Concern continues for the confidentiality of patient medical information. Correctional nurses must navigate within a security system that often requires the exchange of medical information for safety and good patient care. What medical information can be shared? This post provides information directly from the HIPAA code that specifically addresses the correctional setting.

#5 Women’s Health in Prison

Women may only constitute 7-12% of the incarcerated population, but their healthcare needs can be great. Maybe increased interest this year can be attributed to the popular Netflix show “Orange is the New Black” – a portrayal of life in a female federal prison.

#4 Taser Injury – The Stunning Truth

Correctional nurses take care of an extensive variety of conditions and some that are rare in more traditional settings. Taser injury is one such unusual care situation. This post covers assessing and treating post-taser wounds as well as what conditions render persons at high risk for increased injury from being tased.

#3 8 Medication Rights – Not 5?

Just when you think you are up-to-date something changes. That is life as a practicing nurse. This post adds three new ‘rights’ to the classic 5-rights of medication administration and is actually reposted from the blog of a fellow nurse. A great review!

#2 Interview Guide: Part I   Part II

Many nurses discover this blog while looking for help in preparing for their first interview for a correctional nursing position. This 2-part series shares tips for determining if a correctional setting will be a safe work environment along with questions that may be asked during the interview.

#1 Dental Issues for Correctional Nurses

By far, dental issues were the greatest learning curve for me in entering this specialty. This post has some great pictures provided by Dr. Stephen Mitchell and is a big help for nurses who need to know what is routine and what is a possible emergency when dealing with dental conditions.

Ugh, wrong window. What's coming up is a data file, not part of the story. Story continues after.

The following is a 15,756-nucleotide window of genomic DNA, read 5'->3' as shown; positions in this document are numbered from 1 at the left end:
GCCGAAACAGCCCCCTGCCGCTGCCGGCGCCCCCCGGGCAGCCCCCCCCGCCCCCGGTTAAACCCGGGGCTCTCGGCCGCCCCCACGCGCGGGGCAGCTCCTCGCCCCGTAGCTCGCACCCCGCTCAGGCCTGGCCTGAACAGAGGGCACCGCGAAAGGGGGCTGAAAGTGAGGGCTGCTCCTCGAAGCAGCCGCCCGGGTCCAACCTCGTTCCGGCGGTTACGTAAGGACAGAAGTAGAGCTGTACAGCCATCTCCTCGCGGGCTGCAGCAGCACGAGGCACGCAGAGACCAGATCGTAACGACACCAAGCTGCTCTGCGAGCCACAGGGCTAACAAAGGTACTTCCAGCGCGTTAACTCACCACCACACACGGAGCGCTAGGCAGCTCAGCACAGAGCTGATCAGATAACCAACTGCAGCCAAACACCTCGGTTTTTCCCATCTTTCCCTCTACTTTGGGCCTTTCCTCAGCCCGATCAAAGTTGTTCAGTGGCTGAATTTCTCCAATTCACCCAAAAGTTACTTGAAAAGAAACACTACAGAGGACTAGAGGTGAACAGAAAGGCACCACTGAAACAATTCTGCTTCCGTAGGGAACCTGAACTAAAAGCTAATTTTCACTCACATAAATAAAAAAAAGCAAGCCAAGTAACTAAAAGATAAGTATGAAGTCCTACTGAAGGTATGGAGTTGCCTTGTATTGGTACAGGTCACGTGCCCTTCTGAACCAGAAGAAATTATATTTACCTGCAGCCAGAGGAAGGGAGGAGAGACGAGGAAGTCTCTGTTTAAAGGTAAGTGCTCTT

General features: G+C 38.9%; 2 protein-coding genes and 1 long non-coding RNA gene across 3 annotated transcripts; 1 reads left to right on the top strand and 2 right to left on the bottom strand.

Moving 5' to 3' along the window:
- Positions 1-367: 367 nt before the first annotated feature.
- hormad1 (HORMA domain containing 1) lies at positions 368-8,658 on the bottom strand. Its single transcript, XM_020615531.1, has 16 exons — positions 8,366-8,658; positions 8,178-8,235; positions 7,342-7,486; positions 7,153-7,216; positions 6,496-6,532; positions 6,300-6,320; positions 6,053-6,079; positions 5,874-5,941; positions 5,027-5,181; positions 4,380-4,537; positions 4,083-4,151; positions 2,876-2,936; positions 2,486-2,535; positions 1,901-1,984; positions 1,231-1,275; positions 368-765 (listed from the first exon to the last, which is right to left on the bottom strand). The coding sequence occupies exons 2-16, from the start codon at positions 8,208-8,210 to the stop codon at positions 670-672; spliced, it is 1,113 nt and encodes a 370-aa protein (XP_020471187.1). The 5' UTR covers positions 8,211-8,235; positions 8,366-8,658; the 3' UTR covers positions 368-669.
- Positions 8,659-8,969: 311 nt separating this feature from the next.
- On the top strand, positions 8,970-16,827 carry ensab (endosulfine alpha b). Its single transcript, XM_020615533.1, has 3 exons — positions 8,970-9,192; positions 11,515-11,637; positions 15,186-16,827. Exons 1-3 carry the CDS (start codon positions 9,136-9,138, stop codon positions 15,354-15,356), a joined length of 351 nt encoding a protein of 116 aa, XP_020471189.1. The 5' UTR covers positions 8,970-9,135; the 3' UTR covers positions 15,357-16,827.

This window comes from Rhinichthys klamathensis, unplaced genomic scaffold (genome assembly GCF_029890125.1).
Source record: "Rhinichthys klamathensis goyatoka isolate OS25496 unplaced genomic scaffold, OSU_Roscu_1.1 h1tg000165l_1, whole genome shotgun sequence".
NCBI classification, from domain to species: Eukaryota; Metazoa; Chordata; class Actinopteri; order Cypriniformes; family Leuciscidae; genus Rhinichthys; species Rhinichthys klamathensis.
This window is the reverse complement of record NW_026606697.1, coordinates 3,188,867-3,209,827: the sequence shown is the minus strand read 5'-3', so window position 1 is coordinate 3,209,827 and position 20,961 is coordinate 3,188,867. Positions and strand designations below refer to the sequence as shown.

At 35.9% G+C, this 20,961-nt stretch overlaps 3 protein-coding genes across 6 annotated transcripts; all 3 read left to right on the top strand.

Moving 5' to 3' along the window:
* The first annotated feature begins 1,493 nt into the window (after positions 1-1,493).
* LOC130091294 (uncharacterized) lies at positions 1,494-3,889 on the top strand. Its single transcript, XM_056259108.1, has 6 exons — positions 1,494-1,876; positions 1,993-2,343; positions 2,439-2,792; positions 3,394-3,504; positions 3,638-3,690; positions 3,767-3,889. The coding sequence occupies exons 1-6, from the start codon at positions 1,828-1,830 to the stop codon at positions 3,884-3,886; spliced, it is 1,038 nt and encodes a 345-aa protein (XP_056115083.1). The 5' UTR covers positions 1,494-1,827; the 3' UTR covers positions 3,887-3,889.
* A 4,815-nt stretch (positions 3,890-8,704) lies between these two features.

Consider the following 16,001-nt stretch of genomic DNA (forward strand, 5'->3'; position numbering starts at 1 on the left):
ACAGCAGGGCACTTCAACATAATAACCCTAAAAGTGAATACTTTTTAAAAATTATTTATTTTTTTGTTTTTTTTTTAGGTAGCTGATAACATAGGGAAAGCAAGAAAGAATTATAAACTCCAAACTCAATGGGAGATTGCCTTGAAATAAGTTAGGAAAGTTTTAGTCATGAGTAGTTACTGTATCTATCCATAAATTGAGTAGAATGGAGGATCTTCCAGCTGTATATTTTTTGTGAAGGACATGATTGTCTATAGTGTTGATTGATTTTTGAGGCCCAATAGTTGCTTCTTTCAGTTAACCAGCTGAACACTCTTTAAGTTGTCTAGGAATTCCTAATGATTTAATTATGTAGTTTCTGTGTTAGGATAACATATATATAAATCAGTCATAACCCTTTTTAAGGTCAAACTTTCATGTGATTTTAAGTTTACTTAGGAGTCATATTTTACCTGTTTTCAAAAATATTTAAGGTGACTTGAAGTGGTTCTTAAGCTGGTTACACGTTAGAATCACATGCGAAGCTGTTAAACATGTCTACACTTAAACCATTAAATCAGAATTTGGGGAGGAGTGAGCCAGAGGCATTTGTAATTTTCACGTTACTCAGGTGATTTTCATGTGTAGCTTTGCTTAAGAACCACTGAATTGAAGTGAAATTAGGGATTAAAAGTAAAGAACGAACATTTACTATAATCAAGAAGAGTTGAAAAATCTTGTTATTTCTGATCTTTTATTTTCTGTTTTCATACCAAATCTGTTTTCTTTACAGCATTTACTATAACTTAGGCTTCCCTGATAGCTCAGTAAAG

What was your favorite post of 2013? Share your thoughts in the comments below.

Photo Credit: © Kyrylo Grekov –

December 2013 News Round-Up (podcast)


cnt-podcast_cover_art-1400x1400Regular panelists Johnnie Lambert, Mari Knight, and Margaret Collatt help us close out the year with discussion of December 2013 correctional healthcare news. Let’s roll……

Story #1: Eye Care Rare Among Low Income Diabetics – Implications for Correctional Nursing?

Our first story, while not specifically about correctional healthcare has a very real connection for our consideration. A Reuter’s news story reports on a study finding that young low-income diabetics are not attending to their eyes. Our inmate population fits this profile – young, low-income and often diabetic. Are their implications for our patient care here?

Story #2: Psychiatrist Shortages in Corrections?

Our next story is from the California Prison System. California Healthline reports that the state prison hospital has had to cut services and reduce admissions due to a psychiatrist shortage.

Story #3: Orange is the New Black and Women’s Prisons Portrayal

Story #3 from the Washington Post lauds the Netflix series ‘Orange is the New Black’ as a fairly accurate portrayal of a women’s prison. Do you think having a program based on a women’s prison might be helpful in raising awareness of incarcerated women and their plight?

Story #4: Mother Antonia Passes

Our final news item is the sad report that Mother Antonia Brenner has passed on. She was dubbed the Prison Angel for her work with the poor and imprisoned in Tijuana, Mexico. She has an amazing story. Her prison worked grew from her charity work among the poor in California where she was a twice divorced mother of eight children. Eventually she moved into a cell in the Tijuana Prison to more fully experience the lives of those she served. Hers is an inspiring story of kindness and sacrifice.

What is your take on the December news? Share your thoughts in the comments section of this post.

Christmas is About the Children

Little child decorating christmas tree